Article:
Gatekeepers can be appointed (police for example) and self-appointed. They can be anyone and they run the gamut between the homeless and the rich and educated. The propaganda system plays a role in making gatekeepers (who are the opposite of caring, hence knowing, whistleblowers) the kind of trouble makers they are. Sometimes the trouble is minor. Sometimes it’s major.

    Sometimes the major trouble comes from self-appointed gatekeepers who just happen to congregate temporarily, as in the case of Jesse Washington, who Bill Moyers recently talked about in a Common Dreams article titled “The Fiery Cage and the Lynching Tree, Brutality’s Never Far Away.” Another example would be the one Chris Hedges’s conveys in his book “Death Of The Liberal Class.” The lynching that Mr Prager (in Hedges’s account) was given resulted in a court case in which the counsel for the leaders of the mob pleaded “patriotic murder,” and succeeded. Conversely, Appointed, paid (and therefore motivated) gatekeepers, who even enjoy a culture in which all of their ‘us vs them’ thinking is reinforced regularly through ‘training’, might only arrest someone, albeit brutally. But anything goes and the sum of the gatekeeping of all the uncaring, unknowing (if not ignorant), gatekeeping – is fascism that has displaced democracy. This is exactly what Yanis Varoufakis explained in the course of trying to get his European counterparts and their colleagues to care about the people rather than powerful special interests and their own power and privilege which they see as dependent on pleasing those special interests. See the Common Dreams article titled “Greek Minister: Poison of Troika Austerity Fueling Rise of Nazi Party.” Greece just may throw off the fascist system that it has been living with and hobbled by, largely thanks to American efforts after World War II. (My preference is to label a system ‘fascist’ if the political class works with the business class and runs the country and cuts the people out, which can happen even if people seem to have a say – through electoral politics – in matters affecting them. I am not terribly interested in whether a fascist system is identical to historical examples, such as Nazi Germany. I don’t feel that details are as important as main features.)

    What’s sobering to reflect on in all of this is the role of the media, namely the corporate owned media, which consists of a bunch of well paid gatekeepers, for they help with the propaganda aspect of the fascist culture we are having foisted on us, which in turn colors the thinking and behavior of the gatekeepers who normal people must confront when they signal, through normal behavior, that they ‘do not’ have the right political views. What are the ‘right’ political views? It boils down to whatever the powerful, who look after you (if you’re for sale and lack principles), say.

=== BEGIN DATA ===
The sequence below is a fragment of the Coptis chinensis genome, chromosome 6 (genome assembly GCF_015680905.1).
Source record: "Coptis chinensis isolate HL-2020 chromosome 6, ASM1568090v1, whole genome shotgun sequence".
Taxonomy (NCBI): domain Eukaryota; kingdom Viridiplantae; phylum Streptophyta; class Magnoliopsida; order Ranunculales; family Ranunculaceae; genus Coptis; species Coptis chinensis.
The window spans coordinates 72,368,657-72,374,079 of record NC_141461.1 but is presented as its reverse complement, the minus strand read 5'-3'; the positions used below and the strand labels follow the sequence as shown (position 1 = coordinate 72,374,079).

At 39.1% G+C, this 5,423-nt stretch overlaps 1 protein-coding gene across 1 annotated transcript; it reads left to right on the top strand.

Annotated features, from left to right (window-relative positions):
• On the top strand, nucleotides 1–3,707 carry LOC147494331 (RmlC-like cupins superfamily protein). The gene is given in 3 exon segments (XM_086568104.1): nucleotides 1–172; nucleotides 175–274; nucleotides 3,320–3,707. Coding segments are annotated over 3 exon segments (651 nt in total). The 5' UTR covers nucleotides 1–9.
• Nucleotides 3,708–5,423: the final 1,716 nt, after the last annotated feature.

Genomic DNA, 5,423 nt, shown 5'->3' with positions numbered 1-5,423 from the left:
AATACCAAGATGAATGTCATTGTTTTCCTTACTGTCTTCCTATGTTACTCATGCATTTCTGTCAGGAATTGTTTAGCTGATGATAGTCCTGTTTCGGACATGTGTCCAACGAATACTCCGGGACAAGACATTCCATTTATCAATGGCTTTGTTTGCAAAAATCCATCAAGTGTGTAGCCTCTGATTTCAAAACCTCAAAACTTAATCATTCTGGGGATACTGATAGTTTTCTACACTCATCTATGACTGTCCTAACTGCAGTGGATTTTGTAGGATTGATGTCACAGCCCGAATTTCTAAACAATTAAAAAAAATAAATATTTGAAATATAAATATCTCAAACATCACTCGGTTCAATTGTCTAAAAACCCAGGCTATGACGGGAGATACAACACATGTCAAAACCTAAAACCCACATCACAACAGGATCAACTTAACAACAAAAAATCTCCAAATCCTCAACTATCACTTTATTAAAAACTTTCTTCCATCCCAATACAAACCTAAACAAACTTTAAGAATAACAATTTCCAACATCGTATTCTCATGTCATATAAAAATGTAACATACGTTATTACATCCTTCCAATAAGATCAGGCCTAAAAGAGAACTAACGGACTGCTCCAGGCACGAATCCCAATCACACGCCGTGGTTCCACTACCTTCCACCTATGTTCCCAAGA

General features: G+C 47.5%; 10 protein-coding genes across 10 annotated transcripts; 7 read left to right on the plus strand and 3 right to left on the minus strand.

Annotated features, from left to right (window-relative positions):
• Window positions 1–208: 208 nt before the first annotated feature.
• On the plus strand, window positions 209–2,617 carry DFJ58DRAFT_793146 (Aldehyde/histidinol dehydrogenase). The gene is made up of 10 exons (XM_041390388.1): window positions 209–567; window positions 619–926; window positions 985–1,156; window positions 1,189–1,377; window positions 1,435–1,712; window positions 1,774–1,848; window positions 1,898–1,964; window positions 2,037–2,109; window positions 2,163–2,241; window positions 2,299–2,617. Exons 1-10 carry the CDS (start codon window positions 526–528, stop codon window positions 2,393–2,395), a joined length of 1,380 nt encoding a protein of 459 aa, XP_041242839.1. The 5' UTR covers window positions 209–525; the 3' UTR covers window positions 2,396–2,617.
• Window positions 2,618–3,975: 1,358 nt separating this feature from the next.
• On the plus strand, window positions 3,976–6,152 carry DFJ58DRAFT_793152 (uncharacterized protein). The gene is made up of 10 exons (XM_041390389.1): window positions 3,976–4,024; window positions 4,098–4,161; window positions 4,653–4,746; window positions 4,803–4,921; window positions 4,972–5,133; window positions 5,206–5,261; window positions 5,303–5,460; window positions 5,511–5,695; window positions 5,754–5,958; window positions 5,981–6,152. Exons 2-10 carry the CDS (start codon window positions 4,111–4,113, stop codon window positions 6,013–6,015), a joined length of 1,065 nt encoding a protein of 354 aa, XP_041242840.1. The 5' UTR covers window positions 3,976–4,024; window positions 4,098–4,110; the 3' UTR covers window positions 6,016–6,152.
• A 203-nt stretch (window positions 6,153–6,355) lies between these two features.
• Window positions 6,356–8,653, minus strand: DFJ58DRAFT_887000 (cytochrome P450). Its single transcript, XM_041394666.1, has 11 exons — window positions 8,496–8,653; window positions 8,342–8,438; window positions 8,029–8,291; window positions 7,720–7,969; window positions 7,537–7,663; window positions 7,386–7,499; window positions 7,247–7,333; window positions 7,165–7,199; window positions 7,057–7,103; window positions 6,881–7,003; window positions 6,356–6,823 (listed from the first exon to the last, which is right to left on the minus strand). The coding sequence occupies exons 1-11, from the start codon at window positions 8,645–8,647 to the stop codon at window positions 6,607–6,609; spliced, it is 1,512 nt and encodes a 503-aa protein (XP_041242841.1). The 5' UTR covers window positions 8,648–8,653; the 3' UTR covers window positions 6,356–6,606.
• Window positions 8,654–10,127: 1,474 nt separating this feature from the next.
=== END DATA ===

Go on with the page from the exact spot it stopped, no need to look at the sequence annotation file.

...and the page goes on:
William Blum looks at all of that in his interesting book (which I’ve only started reading) titled “America’s Deadliest Export.” He finds it astonishing that with all the evidence for the evil of the American ruling class, including the lying it does regularly, Americans keep believing in their leaders. He asks Why? He looks at a number of ideas or myths that regular Americans keep falling for, but focusses on the idea that citizens have that their leaders, despite their ‘mistakes’, mean well. No doubt there’s many reasons for that failure – which happens to result in the enabling of a ruling class and system that results in millions of deaths and terrorism and unbelievable suffering, making Blum’s investigation an important one. Too bad that the mainstream media isn’t there to help out with it. Because, as they say, If you’re not part of the solution, then you’re part of the problem.

  2. Doug Giebel
    February 8, 2015 at 17:18

    Let’s not forget that General Petraeus was promoted as a top candidate for the presidency by many including Roger Ailes of FOX News. There’s currently a FACEBOOK page: Petraeus for President in 2016. If the Good General had not fallen for his lusy biographer-companion, he’s still be high on the list for 2016. But, then, extra-marital fiddling has not prevented others from astounding success, so hope still springs for a Petgraeus march to attain POTUS In Chief. As for who alerted the Petraeus camp to Ray McGovern’s planned appearance at the 92nd Street Y: Ray told Bob Perry. That’s enough for the NSA and companion Enemies-List Sleuths to ring alarm bells. Surely the two must be high on the radar of our highly-paid informers bent on Keeping America Safe.

    Doug Giebel
    Big Sandy, Montana

    • Doug Giebel
      February 8, 2015 at 17:20

      CORRECTED VERSION. PRIOR VERSION CLICKED TOO SOON BY MISTAKE: